Five trends among today’s changemakers
On Thursday May 23rd the Changemaker in Retail took place. An event that didn’t only focus on initiating change, but also offered a stage to changemakers who just started and were ready to share their story and successes. In this new stage of the economy it is important that brands earn their place on the market by being relevant. This relevance corresponds with a clear vision of the future, or a business model wherein sustainability is naturally intertwined. The guest speakers at the event showed how they introduced changemaking as the new ‘normal’ and how they used their to do so. How do they invest in the world with their product or service? And how do they make a success out of an impact brand? These are five trends that were spotted.
# 1 Activism for impact
In a world full of challenges consumers more often expect that companies look beyond their own benefits and positively contribute to societal issues. Even more important is that enterprises with a social or environmental related mission realise their potential to make an impact on this issues, beyond their own direct activities. Companies could speak up in decision-making processes or involve in how markets and supply chains are arranged. This becomes part of their mission, and shows that they are committed to make of difference.
Companies integrate in politics or advocate moral leadership towards the theme’s close to the heart. This way, values of brands or visions of the future are being translated to political activism. Think about Tony’s Chocolonely campaign against child labour, to produce 100% slave free chocolate or Lush’s efforts on European level to come up with no-animal alternatives for [animal] testing. They present: we do what we stand for. It’s not just about the direction you point your brand towards, but also about the attitude and achievement you actually do, to move towards that direction.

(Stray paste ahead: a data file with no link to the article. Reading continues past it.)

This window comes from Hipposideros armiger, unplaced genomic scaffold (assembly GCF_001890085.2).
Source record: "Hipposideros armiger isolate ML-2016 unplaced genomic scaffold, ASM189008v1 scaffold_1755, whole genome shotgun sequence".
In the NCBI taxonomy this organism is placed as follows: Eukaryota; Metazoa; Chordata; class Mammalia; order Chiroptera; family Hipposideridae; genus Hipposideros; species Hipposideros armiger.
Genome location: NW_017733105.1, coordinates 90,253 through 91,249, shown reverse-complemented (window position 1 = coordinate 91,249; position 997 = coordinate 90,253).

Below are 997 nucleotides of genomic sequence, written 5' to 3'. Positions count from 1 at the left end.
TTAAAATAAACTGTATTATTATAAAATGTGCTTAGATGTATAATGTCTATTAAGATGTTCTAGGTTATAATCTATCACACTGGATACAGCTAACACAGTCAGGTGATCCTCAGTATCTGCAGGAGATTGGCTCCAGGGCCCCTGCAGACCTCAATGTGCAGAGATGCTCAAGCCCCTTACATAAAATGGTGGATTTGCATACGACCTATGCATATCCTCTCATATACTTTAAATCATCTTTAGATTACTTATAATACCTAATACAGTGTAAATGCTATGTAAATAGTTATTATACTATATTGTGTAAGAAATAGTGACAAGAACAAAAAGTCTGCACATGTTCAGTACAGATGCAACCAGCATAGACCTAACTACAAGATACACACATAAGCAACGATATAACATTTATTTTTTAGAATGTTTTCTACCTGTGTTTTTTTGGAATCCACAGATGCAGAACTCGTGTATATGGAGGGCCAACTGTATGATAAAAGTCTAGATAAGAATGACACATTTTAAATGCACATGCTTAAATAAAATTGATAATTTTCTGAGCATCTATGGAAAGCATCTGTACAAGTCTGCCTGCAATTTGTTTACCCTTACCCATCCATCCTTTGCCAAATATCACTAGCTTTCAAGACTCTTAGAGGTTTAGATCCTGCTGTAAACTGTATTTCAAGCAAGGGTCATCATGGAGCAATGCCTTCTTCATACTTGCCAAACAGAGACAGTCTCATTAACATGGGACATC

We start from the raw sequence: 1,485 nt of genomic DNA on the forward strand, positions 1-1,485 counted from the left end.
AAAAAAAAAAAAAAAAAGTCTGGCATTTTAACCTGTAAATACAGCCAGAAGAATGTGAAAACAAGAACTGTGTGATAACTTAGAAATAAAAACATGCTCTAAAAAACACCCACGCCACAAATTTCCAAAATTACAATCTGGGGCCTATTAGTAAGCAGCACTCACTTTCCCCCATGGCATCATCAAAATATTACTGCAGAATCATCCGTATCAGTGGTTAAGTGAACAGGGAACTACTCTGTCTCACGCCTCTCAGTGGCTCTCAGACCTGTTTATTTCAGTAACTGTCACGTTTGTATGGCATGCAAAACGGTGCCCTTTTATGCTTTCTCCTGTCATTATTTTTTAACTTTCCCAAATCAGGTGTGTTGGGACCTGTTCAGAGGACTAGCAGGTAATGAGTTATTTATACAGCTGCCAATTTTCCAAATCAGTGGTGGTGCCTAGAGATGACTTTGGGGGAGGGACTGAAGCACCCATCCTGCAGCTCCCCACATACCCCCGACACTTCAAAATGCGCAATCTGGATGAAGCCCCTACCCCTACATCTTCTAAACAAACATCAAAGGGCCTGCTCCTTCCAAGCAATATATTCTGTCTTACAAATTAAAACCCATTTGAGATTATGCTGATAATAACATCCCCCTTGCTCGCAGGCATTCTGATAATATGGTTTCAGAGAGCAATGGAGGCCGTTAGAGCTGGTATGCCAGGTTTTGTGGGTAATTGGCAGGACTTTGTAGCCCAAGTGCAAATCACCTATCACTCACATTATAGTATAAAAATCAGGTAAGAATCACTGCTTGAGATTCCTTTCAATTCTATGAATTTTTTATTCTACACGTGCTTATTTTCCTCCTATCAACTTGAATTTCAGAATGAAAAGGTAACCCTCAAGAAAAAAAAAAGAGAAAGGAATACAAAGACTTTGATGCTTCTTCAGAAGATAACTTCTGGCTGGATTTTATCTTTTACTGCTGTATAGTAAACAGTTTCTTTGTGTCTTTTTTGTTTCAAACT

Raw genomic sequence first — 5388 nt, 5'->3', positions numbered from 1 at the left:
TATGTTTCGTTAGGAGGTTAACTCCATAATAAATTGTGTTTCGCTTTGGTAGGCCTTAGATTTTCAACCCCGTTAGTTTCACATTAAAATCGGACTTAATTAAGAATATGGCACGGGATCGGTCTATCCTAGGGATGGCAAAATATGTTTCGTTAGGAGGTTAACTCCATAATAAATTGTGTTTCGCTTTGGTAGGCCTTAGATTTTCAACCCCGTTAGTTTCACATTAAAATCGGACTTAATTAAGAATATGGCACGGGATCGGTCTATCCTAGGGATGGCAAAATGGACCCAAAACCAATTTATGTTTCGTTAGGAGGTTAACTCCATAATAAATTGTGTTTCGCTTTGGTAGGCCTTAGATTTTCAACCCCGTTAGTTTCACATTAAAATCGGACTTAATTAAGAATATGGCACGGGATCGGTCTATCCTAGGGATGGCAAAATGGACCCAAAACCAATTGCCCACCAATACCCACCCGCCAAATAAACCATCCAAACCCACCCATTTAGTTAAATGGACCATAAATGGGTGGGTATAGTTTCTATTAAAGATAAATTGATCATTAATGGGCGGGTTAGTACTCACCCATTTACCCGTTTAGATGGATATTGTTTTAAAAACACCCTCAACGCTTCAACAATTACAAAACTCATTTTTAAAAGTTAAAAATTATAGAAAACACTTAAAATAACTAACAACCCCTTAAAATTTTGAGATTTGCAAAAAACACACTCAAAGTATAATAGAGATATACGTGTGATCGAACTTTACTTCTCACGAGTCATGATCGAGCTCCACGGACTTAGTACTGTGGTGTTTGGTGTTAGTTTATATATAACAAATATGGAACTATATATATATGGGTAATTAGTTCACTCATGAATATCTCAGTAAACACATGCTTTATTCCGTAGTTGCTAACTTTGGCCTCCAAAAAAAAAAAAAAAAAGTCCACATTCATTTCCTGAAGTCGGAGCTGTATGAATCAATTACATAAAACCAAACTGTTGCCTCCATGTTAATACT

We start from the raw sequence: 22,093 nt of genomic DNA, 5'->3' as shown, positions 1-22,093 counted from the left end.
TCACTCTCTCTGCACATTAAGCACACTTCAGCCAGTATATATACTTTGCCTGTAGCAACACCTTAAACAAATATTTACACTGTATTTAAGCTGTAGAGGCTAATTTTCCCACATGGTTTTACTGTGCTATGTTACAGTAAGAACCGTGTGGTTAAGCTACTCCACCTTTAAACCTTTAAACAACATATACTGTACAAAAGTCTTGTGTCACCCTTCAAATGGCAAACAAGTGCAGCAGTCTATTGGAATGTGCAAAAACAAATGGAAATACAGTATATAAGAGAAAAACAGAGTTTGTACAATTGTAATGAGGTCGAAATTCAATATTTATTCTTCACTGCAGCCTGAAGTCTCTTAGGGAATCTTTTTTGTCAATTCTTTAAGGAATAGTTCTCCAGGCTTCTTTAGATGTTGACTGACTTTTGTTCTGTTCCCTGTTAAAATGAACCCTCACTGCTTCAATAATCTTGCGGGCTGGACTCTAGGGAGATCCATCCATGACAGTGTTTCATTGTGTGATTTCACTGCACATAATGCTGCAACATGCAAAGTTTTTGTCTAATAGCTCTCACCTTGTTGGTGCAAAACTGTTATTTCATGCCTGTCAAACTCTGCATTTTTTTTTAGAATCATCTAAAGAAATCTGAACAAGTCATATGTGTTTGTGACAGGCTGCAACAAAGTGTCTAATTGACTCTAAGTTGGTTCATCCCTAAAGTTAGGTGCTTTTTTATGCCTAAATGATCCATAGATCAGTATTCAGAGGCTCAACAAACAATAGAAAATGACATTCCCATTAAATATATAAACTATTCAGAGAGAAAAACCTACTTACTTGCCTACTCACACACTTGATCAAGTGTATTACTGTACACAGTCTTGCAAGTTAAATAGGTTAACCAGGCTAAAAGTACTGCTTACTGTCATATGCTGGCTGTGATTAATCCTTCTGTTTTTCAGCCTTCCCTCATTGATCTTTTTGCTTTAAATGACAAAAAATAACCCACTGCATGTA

# 2 Transparency as handles towards sustainability
Sustainability starts with knowledge. There is still so much crucial information that we don’t acknowledge. There is growing obligation to have more insight in what is happening with the production and consumption of goods. If we take a look at the supply chain; what is then really the impact of a pair of jeans on the life of the manufacturer? A ‘true’ overview of the costs could be a means for product or supply chain innovation. Besides, being transparent and sharing you innovation and methods could work as a katalysator to trigger sustainability. The ‘Open Chain’ of Tony’s Chocolonely is an example of this. Via a platform their findings about the supply chain are shared with others. This has helped Albert Heijn to make their own label of chocolate more sustainable and traceable.
Not only in the supply chain, but also at the end of it we have the possibility to steer towards more sustainable product use with transparency. Homie Pay-Per-Use does this by presenting the impact of consumer behaviour more insightful. This way, the start-up points towards sustainable behaviour, what carries big potential impact and by which the consumer can not only save a lot of money, but also can reduce their water and energy use. At the same time Homie increases their strength with a sustainable business case.
# 3 Creating impact by telling a story